Ultrasound can help small particles penetrate into biofilms using a new oscillatory diffusion mechanism
Biofilms form when microorganisms, such as bacteria or algae, attach to a surface and surround themselves with a matrix of extracellular polymeric substance (or EPS). Biofilms are ubiquitous in nature and in a vast array of industrial and biological processes, playing a key role in applications as diverse as tooth decay, food digestion, water reclamation, and the aquatic food chain, to name only a few. Researchers have found that biofilms are involved in nearly 80% of infectious diseases. The microorganisms within a biofilm cluster into colonies, sometimes consisting of only one type of organism and at other times consisting of a mixture of organism types. These organisms interact and communicate extensively with each other, in ways that researchers are only just beginning to understand. They compete for minerals and nutrients, they emit and sense a wide variety of chemicals in a process called quorum sensing to identify numbers and characteristics of neighboring organisms, and they sometimes emit toxins to kill off competitors.
All of these microorganism interactions are controlled by the diffusive transport of chemicals within the biofilm. Diffusion within a biofilm is generally slowed by the gel-like structure of the film, which is one reason why biofilms offer microorganisms partial protection to antimicrobial chemicals and responses of the human immune system. A diffusive process is one in which a substance, such as a chemical or heat, spreads gradually outward by the random thermal motion of the molecules making up the substance. The rate of diffusion of a substance is proportional to the product of the gradient of the substance concentration and a coefficient (called the diffusion coefficient), which is a function of temperature of the diffused substance and the transport medium through which the diffusion occurs.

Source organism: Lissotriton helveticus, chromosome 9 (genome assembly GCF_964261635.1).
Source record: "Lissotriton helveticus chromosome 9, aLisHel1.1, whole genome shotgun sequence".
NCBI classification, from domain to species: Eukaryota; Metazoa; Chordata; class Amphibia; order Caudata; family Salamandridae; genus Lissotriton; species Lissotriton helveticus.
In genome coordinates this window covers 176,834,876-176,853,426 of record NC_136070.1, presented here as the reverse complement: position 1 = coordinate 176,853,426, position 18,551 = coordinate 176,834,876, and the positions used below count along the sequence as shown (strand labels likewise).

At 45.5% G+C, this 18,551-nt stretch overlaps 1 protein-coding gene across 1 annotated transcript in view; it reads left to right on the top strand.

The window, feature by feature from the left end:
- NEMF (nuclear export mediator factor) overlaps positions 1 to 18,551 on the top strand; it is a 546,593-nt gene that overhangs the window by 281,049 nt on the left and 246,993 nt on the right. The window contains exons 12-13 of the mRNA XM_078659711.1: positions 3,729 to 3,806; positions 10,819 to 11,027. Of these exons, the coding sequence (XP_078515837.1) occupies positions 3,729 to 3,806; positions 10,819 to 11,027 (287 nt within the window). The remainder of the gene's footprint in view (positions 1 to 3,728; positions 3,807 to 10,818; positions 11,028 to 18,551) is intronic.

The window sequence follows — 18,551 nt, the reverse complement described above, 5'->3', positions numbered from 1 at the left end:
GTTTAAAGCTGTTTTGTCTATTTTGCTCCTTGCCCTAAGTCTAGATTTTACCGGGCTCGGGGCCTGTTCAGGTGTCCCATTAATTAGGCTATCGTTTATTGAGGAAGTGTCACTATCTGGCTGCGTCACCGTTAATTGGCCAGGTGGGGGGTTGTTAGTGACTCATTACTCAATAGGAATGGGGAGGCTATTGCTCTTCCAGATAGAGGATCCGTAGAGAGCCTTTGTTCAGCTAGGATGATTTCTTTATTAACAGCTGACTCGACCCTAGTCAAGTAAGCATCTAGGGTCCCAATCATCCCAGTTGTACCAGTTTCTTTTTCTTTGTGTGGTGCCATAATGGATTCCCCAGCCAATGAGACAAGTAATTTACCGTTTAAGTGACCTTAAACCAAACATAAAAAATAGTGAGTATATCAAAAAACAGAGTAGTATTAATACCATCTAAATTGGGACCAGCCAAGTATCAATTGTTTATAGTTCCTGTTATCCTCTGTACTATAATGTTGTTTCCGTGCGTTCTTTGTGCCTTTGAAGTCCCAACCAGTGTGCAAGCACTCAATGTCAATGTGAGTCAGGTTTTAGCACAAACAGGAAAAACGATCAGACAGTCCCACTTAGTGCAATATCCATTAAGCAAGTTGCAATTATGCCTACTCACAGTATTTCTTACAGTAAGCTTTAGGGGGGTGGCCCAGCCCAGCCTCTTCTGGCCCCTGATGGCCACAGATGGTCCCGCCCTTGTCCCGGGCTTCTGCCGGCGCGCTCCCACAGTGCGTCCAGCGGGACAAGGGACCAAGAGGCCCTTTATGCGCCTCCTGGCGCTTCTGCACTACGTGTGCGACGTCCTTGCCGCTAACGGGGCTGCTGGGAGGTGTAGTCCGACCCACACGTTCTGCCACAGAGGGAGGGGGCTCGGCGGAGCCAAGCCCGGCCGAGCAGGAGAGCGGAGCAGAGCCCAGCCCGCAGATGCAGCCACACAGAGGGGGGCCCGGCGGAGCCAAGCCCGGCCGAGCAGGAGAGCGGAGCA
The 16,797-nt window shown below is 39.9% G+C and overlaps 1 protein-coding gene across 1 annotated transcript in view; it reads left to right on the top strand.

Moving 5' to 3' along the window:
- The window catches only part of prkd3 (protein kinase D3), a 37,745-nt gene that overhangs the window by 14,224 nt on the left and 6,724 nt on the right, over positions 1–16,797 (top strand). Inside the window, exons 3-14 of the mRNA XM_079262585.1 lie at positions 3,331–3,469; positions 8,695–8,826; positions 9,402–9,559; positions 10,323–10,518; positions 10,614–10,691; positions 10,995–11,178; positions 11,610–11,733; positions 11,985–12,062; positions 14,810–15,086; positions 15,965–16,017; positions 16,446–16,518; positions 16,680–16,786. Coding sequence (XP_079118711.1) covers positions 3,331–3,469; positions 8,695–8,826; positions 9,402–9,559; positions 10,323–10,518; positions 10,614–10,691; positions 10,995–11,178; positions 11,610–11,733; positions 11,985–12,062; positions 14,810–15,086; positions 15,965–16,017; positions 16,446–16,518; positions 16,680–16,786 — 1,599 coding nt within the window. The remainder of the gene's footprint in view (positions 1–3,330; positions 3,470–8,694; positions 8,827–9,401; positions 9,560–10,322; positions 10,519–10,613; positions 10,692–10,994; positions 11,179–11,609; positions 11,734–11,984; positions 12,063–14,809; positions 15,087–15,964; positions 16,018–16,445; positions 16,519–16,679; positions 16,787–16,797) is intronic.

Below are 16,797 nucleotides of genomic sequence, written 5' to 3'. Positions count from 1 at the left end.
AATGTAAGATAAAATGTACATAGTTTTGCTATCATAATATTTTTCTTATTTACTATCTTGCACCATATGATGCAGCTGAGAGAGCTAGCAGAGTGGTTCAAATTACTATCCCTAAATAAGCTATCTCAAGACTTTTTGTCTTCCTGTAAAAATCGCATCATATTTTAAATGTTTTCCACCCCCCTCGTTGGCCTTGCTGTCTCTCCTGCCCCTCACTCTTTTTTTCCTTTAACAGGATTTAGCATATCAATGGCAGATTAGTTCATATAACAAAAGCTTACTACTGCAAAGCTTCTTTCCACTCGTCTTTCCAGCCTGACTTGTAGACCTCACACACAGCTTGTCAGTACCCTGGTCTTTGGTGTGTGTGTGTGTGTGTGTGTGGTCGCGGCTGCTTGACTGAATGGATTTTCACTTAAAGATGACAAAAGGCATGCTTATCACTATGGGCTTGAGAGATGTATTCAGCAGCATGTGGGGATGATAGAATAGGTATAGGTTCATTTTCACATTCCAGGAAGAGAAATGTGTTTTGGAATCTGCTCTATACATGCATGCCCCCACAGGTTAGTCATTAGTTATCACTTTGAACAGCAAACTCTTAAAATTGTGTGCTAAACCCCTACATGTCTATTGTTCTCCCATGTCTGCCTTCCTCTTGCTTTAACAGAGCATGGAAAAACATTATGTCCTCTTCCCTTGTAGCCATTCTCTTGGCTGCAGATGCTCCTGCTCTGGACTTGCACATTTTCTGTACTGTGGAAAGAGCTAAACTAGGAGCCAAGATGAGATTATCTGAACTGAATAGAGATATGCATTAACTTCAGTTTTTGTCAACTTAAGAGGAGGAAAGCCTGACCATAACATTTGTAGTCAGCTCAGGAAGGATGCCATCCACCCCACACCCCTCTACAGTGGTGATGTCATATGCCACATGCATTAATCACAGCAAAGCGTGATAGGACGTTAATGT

A group of scientists at the University of Vermont have recently discovered that exposure of a biofilm to moderate-intensity ultrasound can dramatically increase the rate of diffusion of certain substances into the biofilm. The initial discovery was reported by Ma et al. (J. Acoust. Soc. Am., Aug 2015), who showed experimentally that a suspension of small (~400nm diameter) protein capsules containing a fluorescent liquid, called liposomes, exhibit dramatically greater penetration into an alginate hydrogel, which was used as a synthetic biofilm structure, than occurs with molecular diffusion alone (Fig. 1).
The publication cited below provides an explanation for how ultrasound can enhance the diffusion rate of nanoparticles in a hydrogel, such as a biofilm. Ultrasound, like any acoustic signal, causes the fluid elements within the biofilm to oscillate back and forth over a distance that depends on the frequency and amplitude of the ultrasound. When the fluid contains nanoparticles, these particles pass repeatedly through the pore spaces within the entangled proteins that make up the biofilm. However, sometimes the small particles will become temporarily trapped in the hydrogel protein network or otherwise impeded in their oscillatory motion. When this occurs, the ultrasonic forcing leads the particles to exhibit a behavior that appears similar to molecular diffusion, but at a much faster rate. To demonstrate this proposed diffusion mechanism, we developed a simple one-dimensional stochastic model of oscillatory particle motion with random particle hold-up. In the limit of small time step, we showed that this stochastic model reduces to the standard diffusion equation, and we derived an expression for the effective diffusion coefficient induced by the ultrasonic forcing.
The discovery that ultrasound can enhance penetration of nanoparticles into biofilms has a wide range of potential applications, enabling an ability to selectively inject matter into biofilms either for mitigation purposes or to modify or control the biofilm process.
Jeffrey S. Marshall
Department of Mechanical Engineering,
University of Vermont, Burlington, VT, USA
A model of ultrasound-enhanced diffusion in a biofilm.
J Acoust Soc Am. 2016 Jun